Information Collection and Use by JD Supra

JD Supra collects users' names, companies, titles, e-mail address and industry. JD Supra also tracks the pages that users visit, logs IP addresses and aggregates non-personally identifiable user data and browser type. This data is gathered using cookies and other technologies.

The information and data collected is used to authenticate users and to send notifications relating to the Service, including email alerts to which users have subscribed; to manage the Service and Website, to improve the Service and to customize the user's experience. This information is also provided to the authors of the content to give them insight into their readership and help them to improve their content, so that it is most useful for our users.

JD Supra does not sell, rent or otherwise provide your details to third parties, other than to the authors of the content on JD Supra.

If you prefer not to enable cookies, you may change your browser settings to disable cookies; however, please note that rejecting cookies while visiting the Website may result in certain parts of the Website not operating correctly or as efficiently as if cookies were allowed.

Email Choice/Opt-out

Users who opt in to receive emails may choose to no longer receive e-mail updates and newsletters by selecting the "opt-out of future email" option in the email they receive from JD Supra or in their JD Supra account management screen.


JD Supra takes reasonable precautions to insure that user information is kept private. We restrict access to user information to those individuals who reasonably need access to perform their job functions, such as our third party email service, customer service personnel and technical staff. However, please note that no method of transmitting or storing data is completely secure and we cannot guarantee the security of user information. Unauthorized entry or use, hardware or software failure, and other factors may compromise the security of user information at any time.

If you have reason to believe that your interaction with us is no longer secure, you must immediately notify us of the problem by contacting us at In the unlikely event that we believe that the security of your user information in our possession or control may have been compromised, we may seek to notify you of that development and, if so, will endeavor to do so as promptly as practicable under the circumstances.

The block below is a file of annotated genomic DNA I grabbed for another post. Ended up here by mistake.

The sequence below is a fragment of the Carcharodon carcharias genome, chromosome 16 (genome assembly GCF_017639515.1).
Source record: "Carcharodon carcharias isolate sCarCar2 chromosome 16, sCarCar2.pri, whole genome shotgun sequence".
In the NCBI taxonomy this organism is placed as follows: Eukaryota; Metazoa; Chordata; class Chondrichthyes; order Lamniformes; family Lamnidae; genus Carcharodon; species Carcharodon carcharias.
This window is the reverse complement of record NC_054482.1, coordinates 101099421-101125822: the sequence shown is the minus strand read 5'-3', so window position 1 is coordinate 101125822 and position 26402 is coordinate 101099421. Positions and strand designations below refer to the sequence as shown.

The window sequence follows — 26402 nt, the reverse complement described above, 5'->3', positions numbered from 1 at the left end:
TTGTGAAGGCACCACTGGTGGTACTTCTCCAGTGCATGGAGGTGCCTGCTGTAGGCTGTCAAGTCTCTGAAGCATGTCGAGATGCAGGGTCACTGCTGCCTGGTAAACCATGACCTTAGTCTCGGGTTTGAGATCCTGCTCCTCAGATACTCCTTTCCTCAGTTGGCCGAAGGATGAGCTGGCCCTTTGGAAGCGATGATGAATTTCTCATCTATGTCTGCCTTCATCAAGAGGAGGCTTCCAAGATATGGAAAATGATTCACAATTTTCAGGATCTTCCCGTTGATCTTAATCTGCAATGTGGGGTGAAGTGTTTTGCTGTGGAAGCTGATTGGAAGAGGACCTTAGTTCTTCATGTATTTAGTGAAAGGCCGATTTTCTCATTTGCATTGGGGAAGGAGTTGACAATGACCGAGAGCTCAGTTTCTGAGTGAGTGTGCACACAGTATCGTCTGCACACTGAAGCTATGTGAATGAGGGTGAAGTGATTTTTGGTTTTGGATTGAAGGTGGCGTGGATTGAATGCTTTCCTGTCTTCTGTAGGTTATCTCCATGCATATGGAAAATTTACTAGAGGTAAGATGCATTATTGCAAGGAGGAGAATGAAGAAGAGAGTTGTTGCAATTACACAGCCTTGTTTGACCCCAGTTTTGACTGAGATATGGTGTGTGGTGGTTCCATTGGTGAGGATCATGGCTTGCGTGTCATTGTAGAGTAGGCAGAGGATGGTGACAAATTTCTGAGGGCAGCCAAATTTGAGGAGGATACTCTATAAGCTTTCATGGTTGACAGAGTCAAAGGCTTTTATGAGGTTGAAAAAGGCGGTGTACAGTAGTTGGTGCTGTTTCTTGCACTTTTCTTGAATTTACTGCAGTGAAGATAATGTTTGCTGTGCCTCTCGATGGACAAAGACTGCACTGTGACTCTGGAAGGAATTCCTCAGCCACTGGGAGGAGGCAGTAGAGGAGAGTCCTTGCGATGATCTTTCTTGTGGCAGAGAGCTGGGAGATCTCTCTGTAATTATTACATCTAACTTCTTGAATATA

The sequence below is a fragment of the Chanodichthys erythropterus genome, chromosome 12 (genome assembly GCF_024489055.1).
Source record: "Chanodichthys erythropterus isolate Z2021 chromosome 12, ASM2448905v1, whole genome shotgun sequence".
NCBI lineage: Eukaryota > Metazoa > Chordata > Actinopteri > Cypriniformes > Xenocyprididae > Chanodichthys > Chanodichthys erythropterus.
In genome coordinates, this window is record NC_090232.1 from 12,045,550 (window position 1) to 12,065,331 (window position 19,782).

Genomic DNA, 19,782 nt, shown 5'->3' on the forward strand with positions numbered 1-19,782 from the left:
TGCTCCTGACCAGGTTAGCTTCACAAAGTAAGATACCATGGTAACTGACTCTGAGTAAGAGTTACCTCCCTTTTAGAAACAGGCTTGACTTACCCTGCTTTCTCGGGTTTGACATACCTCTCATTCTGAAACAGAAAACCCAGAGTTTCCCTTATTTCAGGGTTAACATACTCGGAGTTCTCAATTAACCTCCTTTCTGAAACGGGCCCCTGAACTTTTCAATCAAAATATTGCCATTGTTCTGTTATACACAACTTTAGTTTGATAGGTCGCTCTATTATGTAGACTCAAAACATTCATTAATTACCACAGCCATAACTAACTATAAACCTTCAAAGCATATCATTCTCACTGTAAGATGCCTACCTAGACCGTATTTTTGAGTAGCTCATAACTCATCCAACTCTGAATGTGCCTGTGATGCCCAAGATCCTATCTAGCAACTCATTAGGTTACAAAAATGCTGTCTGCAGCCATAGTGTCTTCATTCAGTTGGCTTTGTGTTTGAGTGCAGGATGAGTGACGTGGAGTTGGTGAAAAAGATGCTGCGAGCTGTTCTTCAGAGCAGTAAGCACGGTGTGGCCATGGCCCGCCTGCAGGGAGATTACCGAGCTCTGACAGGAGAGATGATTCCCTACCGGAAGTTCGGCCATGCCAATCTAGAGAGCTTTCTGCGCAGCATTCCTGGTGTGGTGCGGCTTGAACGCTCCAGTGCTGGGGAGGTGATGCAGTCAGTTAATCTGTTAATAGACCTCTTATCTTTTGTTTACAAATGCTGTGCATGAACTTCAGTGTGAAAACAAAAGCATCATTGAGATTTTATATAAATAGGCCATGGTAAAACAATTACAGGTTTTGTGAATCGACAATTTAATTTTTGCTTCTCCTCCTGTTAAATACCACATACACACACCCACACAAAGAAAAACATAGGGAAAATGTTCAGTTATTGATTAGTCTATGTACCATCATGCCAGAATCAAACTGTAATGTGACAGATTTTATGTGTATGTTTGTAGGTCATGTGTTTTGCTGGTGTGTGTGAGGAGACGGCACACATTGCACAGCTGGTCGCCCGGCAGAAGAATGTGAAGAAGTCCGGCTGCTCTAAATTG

Sharing and Disclosure of Information JD Supra Collects

Except as otherwise described in this privacy statement, JD Supra will not disclose personal information to any third party unless we believe that disclosure is necessary to: (1) comply with applicable laws; (2) respond to governmental inquiries or requests; (3) comply with valid legal process; (4) protect the rights, privacy, safety or property of JD Supra, users of the Service, Website visitors or the public; (5) permit us to pursue available remedies or limit the damages that we may sustain; and (6) enforce our Terms & Conditions of Use.

In the event there is a change in the corporate structure of JD Supra such as, but not limited to, merger, consolidation, sale, liquidation or transfer of substantial assets, JD Supra may, in its sole discretion, transfer, sell or assign information collected on and through the Service to one or more affiliated or unaffiliated third parties.

Links to Other Websites

This Website and the Service may contain links to other websites. The operator of such other websites may collect information about you, including through cookies or other technologies. If you are using the Service through the Website and link to another site, you will leave the Website and this Policy will not apply to your use of and activity on those other sites. We encourage you to read the legal notices posted on those sites, including their privacy policies. We shall have no responsibility or liability for your visitation to, and the data collection and use practices of, such other sites. This Policy applies solely to the information collected in connection with your use of this Website and does not apply to any practices conducted offline or in connection with any other websites.

Changes in Our Privacy Policy

We reserve the right to change this Policy at any time. Please refer to the date at the top of this page to determine when this Policy was last revised. Any changes to our privacy policy will become effective upon posting of the revised policy on the Website. By continuing to use the Service or Website following such changes, you will be deemed to have agreed to such changes. If you do not agree with the terms of this Policy, as it may be amended from time to time, in whole or part, please do not continue using the Service or the Website.

Contacting JD Supra

If you have any questions about this privacy statement, the practices of this site, your dealings with this Web site, or if you would like to change any of the information you have provided to us, please contact us at:

- hide
*With LinkedIn, you don't need to create a separate login to manage your free JD Supra account, and we can make suggestions based on your needs and interests. We will not post anything on LinkedIn in your name. Or, sign up using your email address.